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Cereal Chem 52:57 - 69.  |  VIEW ARTICLE
Water-Soluble Pentosans of Wheat Flour. II. Characterization of Pentosans and Glycoproteins from Wheat Flour and Dough Mixed Under Various Conditions.

S. K. Patil, C. C. Tsen, and D. R. Lineback. Copyright 1975 by the American Association of Cereal Chemists, Inc.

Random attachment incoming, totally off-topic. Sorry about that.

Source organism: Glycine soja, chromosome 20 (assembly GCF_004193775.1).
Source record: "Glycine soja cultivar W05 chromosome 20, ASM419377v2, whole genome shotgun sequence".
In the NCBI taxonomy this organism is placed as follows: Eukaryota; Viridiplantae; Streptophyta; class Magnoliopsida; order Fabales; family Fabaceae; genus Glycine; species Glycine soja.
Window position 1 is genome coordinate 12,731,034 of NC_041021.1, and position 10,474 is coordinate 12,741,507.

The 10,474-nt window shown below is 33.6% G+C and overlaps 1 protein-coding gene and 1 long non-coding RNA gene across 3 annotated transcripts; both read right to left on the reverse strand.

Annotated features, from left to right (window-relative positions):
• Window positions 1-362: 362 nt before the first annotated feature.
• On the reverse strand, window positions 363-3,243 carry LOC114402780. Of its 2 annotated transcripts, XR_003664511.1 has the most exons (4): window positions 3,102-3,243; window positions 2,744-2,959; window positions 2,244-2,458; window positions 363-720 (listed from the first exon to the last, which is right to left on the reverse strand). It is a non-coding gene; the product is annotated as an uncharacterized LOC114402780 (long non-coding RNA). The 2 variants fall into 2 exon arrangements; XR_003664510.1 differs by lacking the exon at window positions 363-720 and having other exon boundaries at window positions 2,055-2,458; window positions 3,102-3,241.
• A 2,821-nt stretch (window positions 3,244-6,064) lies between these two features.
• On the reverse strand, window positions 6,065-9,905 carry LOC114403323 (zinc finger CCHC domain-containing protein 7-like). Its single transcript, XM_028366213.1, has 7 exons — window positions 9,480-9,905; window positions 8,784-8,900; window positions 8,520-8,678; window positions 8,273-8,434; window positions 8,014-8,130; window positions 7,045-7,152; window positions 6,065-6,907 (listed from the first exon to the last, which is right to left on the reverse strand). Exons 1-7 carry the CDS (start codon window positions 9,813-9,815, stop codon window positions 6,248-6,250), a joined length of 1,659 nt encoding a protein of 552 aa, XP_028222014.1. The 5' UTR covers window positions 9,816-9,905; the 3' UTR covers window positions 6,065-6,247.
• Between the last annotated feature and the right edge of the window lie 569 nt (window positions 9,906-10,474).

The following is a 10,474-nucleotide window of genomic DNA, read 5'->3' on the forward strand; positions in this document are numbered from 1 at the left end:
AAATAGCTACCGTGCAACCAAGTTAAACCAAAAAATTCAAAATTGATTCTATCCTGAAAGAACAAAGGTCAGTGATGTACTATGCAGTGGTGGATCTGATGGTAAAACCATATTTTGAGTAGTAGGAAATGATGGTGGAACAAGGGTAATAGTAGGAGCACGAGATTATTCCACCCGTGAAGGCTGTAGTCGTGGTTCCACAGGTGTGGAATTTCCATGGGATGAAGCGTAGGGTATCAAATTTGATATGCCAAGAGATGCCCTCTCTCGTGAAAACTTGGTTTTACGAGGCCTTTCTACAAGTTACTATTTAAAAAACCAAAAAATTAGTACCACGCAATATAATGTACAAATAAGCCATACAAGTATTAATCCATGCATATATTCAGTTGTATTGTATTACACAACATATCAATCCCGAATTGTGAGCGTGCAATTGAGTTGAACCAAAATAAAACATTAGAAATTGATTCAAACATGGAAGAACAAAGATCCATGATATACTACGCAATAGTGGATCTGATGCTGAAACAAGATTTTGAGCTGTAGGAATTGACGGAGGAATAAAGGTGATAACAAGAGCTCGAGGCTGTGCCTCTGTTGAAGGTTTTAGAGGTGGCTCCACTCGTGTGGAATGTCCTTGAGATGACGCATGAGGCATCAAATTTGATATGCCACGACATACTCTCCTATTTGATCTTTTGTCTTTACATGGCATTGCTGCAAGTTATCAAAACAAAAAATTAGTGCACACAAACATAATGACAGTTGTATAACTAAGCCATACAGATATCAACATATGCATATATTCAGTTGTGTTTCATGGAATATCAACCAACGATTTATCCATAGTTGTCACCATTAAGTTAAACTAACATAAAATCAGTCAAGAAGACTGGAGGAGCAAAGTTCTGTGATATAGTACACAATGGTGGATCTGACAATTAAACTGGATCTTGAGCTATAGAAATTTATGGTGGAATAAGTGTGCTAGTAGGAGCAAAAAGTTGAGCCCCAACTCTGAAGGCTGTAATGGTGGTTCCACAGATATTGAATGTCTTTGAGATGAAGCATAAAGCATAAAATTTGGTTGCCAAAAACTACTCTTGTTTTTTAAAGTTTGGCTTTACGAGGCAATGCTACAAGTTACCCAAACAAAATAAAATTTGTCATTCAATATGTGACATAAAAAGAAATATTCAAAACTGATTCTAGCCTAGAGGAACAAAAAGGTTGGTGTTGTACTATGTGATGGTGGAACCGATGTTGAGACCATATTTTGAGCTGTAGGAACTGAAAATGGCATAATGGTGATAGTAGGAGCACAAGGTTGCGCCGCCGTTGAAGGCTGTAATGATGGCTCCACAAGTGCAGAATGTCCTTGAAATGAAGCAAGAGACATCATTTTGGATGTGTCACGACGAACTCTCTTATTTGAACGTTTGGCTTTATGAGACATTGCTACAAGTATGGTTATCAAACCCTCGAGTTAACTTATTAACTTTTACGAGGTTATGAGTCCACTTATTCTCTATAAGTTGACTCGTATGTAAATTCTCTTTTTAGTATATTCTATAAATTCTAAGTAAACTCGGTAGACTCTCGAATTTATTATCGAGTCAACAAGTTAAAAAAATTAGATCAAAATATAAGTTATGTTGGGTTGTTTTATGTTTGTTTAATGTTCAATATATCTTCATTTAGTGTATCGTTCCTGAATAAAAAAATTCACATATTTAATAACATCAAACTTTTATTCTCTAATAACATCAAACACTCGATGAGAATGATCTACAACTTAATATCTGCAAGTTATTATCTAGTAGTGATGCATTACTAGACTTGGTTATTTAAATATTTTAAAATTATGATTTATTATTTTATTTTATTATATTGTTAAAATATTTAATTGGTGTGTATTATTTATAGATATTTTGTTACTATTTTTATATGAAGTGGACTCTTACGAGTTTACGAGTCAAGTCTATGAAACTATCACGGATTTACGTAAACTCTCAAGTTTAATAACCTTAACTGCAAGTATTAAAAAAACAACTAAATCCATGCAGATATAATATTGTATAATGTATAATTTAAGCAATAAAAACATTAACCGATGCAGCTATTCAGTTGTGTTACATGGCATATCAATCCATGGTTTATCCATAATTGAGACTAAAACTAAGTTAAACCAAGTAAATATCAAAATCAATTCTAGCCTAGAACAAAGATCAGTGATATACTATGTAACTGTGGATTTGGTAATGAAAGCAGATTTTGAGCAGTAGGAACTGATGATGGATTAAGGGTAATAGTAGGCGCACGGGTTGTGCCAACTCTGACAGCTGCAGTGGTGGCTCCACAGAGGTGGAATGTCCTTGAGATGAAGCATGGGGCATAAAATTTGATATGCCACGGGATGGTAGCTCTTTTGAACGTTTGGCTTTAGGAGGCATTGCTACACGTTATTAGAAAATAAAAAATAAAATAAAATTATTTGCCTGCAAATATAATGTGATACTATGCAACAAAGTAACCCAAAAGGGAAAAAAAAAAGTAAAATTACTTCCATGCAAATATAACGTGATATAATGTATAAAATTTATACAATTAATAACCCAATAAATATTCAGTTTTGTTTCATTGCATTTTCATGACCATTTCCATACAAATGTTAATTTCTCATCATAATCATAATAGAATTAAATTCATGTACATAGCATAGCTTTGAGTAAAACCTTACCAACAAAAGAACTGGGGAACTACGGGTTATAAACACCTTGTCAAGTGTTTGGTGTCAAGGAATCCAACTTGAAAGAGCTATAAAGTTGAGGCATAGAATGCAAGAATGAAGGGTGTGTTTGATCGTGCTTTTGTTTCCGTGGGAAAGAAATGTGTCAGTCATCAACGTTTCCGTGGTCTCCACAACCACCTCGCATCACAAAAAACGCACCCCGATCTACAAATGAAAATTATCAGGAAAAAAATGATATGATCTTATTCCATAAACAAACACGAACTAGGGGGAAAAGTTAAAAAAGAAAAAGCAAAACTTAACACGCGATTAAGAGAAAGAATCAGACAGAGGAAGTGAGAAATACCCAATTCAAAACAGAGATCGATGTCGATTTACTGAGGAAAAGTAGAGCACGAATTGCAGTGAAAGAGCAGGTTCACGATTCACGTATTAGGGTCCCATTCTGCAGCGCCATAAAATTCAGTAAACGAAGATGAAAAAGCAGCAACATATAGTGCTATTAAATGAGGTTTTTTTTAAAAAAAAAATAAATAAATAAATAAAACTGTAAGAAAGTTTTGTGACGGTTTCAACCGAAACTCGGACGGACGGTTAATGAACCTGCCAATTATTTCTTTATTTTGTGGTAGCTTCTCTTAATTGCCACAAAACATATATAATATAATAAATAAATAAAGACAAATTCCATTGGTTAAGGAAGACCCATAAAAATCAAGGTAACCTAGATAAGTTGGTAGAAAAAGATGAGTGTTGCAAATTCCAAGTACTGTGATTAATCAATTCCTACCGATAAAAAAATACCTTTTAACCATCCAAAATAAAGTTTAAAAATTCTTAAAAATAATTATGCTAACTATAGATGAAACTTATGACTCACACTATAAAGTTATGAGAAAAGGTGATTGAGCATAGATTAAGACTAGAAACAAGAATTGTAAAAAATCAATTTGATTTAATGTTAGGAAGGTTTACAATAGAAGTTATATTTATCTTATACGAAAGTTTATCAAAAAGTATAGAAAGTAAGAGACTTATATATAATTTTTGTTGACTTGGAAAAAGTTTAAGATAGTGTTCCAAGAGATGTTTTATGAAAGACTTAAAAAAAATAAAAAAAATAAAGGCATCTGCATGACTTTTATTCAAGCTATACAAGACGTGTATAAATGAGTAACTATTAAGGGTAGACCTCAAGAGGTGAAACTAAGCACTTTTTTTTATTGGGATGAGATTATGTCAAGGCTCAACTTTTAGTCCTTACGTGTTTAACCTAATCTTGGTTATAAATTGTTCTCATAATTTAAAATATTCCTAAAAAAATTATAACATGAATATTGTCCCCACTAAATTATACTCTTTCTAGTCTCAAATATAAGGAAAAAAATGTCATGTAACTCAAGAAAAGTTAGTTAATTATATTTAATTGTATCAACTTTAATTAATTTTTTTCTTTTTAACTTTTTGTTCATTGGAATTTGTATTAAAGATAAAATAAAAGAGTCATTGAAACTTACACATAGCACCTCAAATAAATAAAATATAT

Fractionation of water-soluble pentosans from doughs on a column of DEAE-cellulose indicated that treating the doughs with bromate and iodate reduced the amount of carbohydrate in fraction I, and increased the quantity of cabohydrate in fractions II to V (assumed to be glycoproteins) which contained most of the pentosan protein. In the absence of oxidizing agents, treatments that broke dough down during mixing showed an opposite effect. Pentosans from bromated and iodated dough mixed to optimum development (farinograph peak time) showed a marked increase in absorbance (280 nm.) of protein components obtained during gel filtration. Infrared (IR) amide II absorption, a secondary amide band of protein, shifted from 1,518 cm.-1 in pentosans extracted from flour to 1,538 cm.-1 in pentosans from doughs. The shift indicated a conformational change from the extended beta-configuration (1,518 cm-1) to the alpha-configuration of helical coil in the glycoprotein molecules. A short wavelength shift in protein absorbance (280.5 to 278 nm.) and in the IR amide II band, accompanied by a large increase in intensity, further indicated that the hydrogen-bonding capacity of pentosans was markedly increased when flour constituents were mixed into dough. The increase in ultraviolet absorbance probably resulted from aggregation of structures containing pentosans, proteins, and/or glycoproteins. Pentosans and glycoproteins apparently act as a bridge between protein and carbohydrate components. Oxidizing agents appear to play an important role in maintaining the bridge.

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